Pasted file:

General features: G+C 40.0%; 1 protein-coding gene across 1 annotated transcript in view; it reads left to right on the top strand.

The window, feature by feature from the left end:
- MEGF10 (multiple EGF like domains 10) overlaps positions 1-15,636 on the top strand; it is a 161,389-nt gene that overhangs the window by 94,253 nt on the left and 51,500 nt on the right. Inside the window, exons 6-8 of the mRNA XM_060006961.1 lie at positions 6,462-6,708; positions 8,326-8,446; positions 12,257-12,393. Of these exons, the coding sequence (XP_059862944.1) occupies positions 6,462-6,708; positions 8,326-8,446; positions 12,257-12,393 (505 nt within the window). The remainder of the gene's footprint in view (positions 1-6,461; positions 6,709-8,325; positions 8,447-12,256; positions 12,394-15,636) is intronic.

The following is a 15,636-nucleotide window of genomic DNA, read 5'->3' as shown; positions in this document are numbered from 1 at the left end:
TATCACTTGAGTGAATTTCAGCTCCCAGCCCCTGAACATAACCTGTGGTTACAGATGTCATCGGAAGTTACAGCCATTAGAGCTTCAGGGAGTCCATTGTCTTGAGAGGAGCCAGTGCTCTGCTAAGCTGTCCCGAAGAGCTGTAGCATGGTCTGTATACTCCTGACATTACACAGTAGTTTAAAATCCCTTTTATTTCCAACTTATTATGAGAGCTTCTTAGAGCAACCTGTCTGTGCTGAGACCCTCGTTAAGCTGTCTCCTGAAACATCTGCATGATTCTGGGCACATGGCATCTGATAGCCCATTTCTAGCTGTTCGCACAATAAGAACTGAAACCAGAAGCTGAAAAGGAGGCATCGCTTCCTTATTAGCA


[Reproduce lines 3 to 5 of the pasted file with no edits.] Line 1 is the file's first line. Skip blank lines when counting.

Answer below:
- MEGF10 (multiple EGF like domains 10) overlaps positions 1-15,636 on the top strand; it is a 161,389-nt gene that overhangs the window by 94,253 nt on the left and 51,500 nt on the right. Inside the window, exons 6-8 of the mRNA XM_060006961.1 lie at positions 6,462-6,708; positions 8,326-8,446; positions 12,257-12,393. Of these exons, the coding sequence (XP_059862944.1) occupies positions 6,462-6,708; positions 8,326-8,446; positions 12,257-12,393 (505 nt within the window). The remainder of the gene's footprint in view (positions 1-6,461; positions 6,709-8,325; positions 8,447-12,256; positions 12,394-15,636) is intronic.

The following is a 15,636-nucleotide window of genomic DNA, read 5'->3' as shown; positions in this document are numbered from 1 at the left end:
TATCACTTGAGTGAATTTCAGCTCCCAGCCCCTGAACATAACCTGTGGTTACAGATGTCATCGGAAGTTACAGCCATTAGAGCTTCAGGGAGTCCATTGTCTTGAGAGGAGCCAGTGCTCTGCTAAGCTGTCCCGAAGAGCTGTAGCATGGTCTGTATACTCCTGACATTACACAGTAGTTTAAAATCCCTTTTATTTCCAACTTATTATGAGAGCTTCTTAGAGCAACCTGTCTGTGCTGAGACCCTCGTTAAGCTGTCTCCTGAAACATCTGCATGATTCTGGGCACATGGCATCTGATAGCCCATTTCTAGCTGTTCGCACAATAAGAACTGAAACCAGAAGCTGAAAAGGAGGCATCGCTTCCTTATTAGCA